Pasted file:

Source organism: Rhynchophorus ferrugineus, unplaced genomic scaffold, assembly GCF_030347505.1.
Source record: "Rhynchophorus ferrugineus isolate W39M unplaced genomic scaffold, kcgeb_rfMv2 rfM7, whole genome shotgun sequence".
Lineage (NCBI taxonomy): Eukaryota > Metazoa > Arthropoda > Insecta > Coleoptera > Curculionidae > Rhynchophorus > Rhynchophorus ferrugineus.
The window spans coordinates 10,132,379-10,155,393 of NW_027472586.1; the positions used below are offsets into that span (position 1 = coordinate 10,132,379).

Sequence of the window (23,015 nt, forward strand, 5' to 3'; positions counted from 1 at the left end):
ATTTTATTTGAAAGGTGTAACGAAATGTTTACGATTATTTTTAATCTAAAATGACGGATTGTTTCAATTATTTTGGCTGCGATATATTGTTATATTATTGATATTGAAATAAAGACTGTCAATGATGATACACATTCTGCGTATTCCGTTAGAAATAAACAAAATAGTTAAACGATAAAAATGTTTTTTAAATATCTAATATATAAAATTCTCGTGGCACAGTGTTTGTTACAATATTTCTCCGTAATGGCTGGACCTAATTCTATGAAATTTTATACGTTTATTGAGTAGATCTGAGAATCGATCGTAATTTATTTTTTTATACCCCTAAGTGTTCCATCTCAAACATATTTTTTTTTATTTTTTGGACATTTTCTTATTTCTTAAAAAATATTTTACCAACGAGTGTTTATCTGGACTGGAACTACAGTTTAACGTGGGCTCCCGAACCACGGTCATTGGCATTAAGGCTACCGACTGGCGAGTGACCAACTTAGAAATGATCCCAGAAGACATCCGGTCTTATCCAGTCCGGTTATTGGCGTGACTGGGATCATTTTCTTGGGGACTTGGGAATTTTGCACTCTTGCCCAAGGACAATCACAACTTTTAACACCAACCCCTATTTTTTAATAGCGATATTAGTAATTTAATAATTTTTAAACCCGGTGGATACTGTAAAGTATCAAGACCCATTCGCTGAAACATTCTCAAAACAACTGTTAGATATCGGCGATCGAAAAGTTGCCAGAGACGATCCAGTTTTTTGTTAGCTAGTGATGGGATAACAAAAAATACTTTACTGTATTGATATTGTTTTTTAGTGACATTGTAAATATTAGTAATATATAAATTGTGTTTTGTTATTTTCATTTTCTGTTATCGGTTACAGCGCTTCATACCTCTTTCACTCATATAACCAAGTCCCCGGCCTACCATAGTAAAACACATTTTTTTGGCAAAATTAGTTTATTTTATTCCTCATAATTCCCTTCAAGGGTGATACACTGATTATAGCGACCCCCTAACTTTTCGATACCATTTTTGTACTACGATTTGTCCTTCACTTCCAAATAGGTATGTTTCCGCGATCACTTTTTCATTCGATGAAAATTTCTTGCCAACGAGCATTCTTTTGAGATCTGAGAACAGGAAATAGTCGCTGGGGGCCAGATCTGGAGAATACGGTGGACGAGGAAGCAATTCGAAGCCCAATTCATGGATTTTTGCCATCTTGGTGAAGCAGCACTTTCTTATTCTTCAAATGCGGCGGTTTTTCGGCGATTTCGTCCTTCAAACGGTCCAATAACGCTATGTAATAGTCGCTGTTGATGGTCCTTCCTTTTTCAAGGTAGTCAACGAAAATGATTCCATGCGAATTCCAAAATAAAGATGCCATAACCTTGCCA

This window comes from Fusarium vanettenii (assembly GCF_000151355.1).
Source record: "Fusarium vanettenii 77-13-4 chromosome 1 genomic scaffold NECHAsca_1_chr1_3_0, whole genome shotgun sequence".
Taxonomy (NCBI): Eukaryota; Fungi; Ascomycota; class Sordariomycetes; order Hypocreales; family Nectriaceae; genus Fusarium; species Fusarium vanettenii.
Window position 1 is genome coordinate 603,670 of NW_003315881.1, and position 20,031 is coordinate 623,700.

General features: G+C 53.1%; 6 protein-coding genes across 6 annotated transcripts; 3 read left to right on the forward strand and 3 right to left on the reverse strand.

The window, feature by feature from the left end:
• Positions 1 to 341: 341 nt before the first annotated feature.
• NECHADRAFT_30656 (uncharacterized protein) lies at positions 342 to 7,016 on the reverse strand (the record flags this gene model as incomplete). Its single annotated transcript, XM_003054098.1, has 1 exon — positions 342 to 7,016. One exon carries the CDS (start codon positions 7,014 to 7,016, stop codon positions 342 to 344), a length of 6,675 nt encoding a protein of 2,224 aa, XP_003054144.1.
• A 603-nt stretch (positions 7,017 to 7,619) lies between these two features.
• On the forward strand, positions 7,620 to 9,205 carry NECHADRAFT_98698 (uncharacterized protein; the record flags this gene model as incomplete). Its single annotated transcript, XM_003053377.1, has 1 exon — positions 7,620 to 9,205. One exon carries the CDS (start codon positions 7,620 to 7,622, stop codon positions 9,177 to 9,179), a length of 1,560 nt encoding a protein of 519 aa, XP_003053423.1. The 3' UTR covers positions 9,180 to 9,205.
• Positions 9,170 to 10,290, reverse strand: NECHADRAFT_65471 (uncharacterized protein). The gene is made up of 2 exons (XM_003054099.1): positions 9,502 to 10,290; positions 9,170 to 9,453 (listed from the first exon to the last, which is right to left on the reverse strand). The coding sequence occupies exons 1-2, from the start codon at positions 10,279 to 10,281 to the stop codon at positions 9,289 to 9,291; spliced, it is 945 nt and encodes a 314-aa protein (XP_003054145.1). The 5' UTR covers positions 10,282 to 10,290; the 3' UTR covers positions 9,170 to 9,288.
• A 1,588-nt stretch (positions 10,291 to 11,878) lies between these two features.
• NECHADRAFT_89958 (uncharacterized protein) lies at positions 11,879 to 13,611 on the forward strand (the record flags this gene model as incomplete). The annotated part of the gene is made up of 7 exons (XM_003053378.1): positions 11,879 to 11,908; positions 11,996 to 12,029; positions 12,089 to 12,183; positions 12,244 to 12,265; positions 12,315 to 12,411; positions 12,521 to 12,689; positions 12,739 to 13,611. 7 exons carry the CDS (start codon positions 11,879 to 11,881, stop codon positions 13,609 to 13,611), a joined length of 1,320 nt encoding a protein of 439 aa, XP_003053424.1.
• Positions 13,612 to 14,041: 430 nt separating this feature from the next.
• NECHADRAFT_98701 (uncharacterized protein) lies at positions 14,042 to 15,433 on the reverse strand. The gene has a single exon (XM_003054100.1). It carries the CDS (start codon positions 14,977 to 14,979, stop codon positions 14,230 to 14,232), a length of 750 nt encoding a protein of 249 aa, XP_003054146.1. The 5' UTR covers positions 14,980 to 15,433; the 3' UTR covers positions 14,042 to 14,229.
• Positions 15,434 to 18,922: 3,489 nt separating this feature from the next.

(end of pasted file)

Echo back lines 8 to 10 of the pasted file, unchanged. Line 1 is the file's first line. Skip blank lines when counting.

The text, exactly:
Source record: "Fusarium vanettenii 77-13-4 chromosome 1 genomic scaffold NECHAsca_1_chr1_3_0, whole genome shotgun sequence".
Taxonomy (NCBI): Eukaryota; Fungi; Ascomycota; class Sordariomycetes; order Hypocreales; family Nectriaceae; genus Fusarium; species Fusarium vanettenii.
Window position 1 is genome coordinate 603,670 of NW_003315881.1, and position 20,031 is coordinate 623,700.